.Last week, I finished the charming and very wacky Larklight by Philip Reeve. This sci-fi adventure for kids 10 and older follows the Mumby family as they try to stop a mysterious race of giant white spiders for taking over the solar system. The novel takes place in a wonderfully-articulated alternate Victorian history, where Newton started the space race and all scientific discoveries after his time have not occurred or occurred differently than they did in our true-life universe.
Interestingly, G-d (and praying to Him) is referred to on several occasions as the ultimate Creator of the universe in this book. This is in keeping with the time period of the setting, and also very appropriate in the context of one particular character. The book does not refer to a Christian-specific deity, just "G-d" in the generically monotheistic sense. The mentions are mostly in passing, and are certainly not the focus of the novel, but I can't think of any other mainstream sci-fi or fantasy books that actually include one character telling another, "Oh, yeah, G-d created the universe." I was blown away.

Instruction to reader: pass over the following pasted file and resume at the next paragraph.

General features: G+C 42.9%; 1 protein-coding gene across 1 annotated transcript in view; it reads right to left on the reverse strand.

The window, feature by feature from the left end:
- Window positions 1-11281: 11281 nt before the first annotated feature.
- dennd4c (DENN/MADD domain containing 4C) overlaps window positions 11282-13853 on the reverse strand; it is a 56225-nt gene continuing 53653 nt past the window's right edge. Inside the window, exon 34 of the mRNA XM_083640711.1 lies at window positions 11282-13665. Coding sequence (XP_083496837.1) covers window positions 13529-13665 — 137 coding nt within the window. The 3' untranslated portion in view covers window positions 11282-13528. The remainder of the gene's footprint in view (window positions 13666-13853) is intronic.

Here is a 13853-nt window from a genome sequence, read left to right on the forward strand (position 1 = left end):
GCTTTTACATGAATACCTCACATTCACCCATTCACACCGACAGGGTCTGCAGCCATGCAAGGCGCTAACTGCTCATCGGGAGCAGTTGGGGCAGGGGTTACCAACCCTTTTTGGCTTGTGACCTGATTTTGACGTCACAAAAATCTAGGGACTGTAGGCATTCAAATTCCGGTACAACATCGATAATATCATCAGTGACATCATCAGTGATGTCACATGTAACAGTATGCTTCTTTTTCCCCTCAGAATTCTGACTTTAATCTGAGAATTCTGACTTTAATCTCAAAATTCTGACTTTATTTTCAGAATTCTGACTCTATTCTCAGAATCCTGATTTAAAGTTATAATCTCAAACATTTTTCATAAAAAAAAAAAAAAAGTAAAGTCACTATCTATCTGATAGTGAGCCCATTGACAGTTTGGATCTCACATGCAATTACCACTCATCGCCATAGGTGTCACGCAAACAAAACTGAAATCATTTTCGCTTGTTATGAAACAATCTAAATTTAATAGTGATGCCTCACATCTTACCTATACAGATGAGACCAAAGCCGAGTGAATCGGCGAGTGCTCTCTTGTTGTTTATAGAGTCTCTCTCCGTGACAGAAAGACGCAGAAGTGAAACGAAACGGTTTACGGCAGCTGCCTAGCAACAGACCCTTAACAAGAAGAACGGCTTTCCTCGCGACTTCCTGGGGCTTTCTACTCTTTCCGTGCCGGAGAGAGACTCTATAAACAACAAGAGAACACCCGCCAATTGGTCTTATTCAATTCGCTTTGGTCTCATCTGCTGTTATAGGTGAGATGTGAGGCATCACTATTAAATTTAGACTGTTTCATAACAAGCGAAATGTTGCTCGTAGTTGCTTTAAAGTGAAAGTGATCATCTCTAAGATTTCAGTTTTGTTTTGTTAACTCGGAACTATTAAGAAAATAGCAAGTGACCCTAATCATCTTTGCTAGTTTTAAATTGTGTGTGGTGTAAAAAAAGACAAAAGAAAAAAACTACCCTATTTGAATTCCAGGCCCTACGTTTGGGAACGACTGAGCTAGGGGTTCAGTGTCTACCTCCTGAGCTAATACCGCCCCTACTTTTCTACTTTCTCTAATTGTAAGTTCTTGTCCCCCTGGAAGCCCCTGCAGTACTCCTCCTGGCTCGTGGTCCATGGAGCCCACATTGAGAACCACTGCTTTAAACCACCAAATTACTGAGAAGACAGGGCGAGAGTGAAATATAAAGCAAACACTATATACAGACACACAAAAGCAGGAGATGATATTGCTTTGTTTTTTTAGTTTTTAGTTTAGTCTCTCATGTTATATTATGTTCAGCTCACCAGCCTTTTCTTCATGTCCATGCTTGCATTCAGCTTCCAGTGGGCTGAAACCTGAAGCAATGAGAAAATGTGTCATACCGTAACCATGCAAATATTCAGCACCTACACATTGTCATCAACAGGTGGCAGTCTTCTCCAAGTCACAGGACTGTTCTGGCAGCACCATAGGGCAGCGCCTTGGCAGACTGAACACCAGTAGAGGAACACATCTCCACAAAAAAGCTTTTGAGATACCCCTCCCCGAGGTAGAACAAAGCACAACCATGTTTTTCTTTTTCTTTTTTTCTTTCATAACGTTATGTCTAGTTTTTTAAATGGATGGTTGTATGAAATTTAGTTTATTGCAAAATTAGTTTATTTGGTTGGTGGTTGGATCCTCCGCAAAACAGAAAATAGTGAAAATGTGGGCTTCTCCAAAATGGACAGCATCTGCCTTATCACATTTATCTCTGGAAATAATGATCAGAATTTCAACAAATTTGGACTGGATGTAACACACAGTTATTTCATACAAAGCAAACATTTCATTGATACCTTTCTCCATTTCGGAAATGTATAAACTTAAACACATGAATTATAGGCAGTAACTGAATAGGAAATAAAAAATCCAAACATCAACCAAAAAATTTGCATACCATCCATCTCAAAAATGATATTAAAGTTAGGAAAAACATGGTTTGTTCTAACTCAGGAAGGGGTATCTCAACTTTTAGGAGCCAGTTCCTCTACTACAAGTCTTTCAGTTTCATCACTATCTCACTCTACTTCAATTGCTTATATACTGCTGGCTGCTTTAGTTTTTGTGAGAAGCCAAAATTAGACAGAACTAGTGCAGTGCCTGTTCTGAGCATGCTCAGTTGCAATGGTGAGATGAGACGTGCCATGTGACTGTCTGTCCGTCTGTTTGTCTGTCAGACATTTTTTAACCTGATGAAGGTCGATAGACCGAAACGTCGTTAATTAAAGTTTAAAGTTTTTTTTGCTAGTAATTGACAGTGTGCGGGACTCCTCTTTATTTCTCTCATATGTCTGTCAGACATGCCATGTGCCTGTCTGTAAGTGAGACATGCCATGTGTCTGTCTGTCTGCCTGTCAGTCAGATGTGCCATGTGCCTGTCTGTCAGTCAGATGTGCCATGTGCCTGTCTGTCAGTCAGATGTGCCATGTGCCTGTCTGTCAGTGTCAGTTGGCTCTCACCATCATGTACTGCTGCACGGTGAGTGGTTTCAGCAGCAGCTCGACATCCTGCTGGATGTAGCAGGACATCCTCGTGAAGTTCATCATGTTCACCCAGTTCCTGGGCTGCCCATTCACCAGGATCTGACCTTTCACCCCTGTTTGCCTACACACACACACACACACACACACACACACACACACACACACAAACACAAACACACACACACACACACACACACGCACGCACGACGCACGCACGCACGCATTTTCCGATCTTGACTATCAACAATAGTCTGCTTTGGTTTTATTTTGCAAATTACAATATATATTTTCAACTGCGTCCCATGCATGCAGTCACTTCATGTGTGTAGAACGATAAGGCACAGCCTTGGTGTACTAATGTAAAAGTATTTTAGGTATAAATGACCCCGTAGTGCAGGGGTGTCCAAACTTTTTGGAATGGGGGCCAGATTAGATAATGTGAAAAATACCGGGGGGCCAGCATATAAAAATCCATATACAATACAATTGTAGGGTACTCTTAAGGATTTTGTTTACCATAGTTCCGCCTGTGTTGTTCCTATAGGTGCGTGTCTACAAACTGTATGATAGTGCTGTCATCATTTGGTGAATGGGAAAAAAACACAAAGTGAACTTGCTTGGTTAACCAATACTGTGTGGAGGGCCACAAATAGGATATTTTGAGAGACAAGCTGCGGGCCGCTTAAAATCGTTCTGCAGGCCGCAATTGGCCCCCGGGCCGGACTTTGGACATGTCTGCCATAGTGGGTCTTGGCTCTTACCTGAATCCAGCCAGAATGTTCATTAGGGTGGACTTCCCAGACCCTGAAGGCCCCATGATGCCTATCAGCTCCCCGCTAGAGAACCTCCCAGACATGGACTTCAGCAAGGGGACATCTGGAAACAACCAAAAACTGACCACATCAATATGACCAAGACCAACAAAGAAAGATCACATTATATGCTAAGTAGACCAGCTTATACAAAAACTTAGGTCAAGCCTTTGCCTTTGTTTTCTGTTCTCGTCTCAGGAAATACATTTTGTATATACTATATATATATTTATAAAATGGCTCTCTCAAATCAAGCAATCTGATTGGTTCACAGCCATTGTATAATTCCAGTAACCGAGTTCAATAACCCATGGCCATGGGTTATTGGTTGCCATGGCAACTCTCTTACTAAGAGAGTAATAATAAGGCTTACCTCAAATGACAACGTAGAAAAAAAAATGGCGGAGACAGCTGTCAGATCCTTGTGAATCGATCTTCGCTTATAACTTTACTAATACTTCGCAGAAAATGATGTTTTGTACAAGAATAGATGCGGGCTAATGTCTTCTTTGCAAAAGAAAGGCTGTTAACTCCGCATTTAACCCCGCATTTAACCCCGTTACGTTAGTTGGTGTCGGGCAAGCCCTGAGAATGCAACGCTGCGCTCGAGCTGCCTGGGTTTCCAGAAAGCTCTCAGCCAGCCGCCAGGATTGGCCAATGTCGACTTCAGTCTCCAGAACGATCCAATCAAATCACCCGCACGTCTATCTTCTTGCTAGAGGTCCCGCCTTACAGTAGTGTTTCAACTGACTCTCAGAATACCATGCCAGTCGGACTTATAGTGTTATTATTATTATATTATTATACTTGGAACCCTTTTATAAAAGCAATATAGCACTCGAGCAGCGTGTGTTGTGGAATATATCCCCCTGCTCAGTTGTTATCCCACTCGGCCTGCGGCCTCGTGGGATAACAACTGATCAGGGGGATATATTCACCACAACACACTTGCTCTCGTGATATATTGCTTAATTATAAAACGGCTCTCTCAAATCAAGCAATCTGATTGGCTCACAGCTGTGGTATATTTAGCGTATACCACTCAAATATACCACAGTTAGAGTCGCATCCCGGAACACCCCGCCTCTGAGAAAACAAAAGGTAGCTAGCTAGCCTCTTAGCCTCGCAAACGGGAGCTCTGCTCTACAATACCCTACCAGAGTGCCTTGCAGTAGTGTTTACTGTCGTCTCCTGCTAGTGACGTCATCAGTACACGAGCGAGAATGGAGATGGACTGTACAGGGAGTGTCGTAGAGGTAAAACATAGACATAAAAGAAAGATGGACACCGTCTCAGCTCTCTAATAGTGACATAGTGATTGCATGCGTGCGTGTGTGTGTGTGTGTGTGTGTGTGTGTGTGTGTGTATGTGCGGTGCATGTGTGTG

This is such a change from the atheism, animism or paganism that has permeated the sci-fi fantasy genre for years. Some of these books go into elaborate detail about how to practice a fictional variety of avodah zara. These books appeal to tweens and teens, who gravitate towards them. One of the reasons that I started writing sci-fi and fantasy material is because of the dearth of such stories that nourish the neshama.
I've written a new (and, I fear, completely unpublishable) ending for my current Novel-In-Progress, and I've started to think ahead about the next project. About six months ago, I thought of a Jewish steampunk/alternate reality book, but I've wondered if the Orthodox book publishers would find it acceptable. Would it be yet another arduous project with an unpublishable result? I started to outline it with the Snowflake method over the weekend. I have transformed the original idea into a fantasy that is not Jewish--but does firmly establish the world I'm creating as created by G-d. I had contemplated this before (as a possible solution to my publishing issues), but felt discouraged due to the lack of such books in the mainstream YA market. Reading Larklight has empowered me to take the leap. Thanks Mr. Reeve!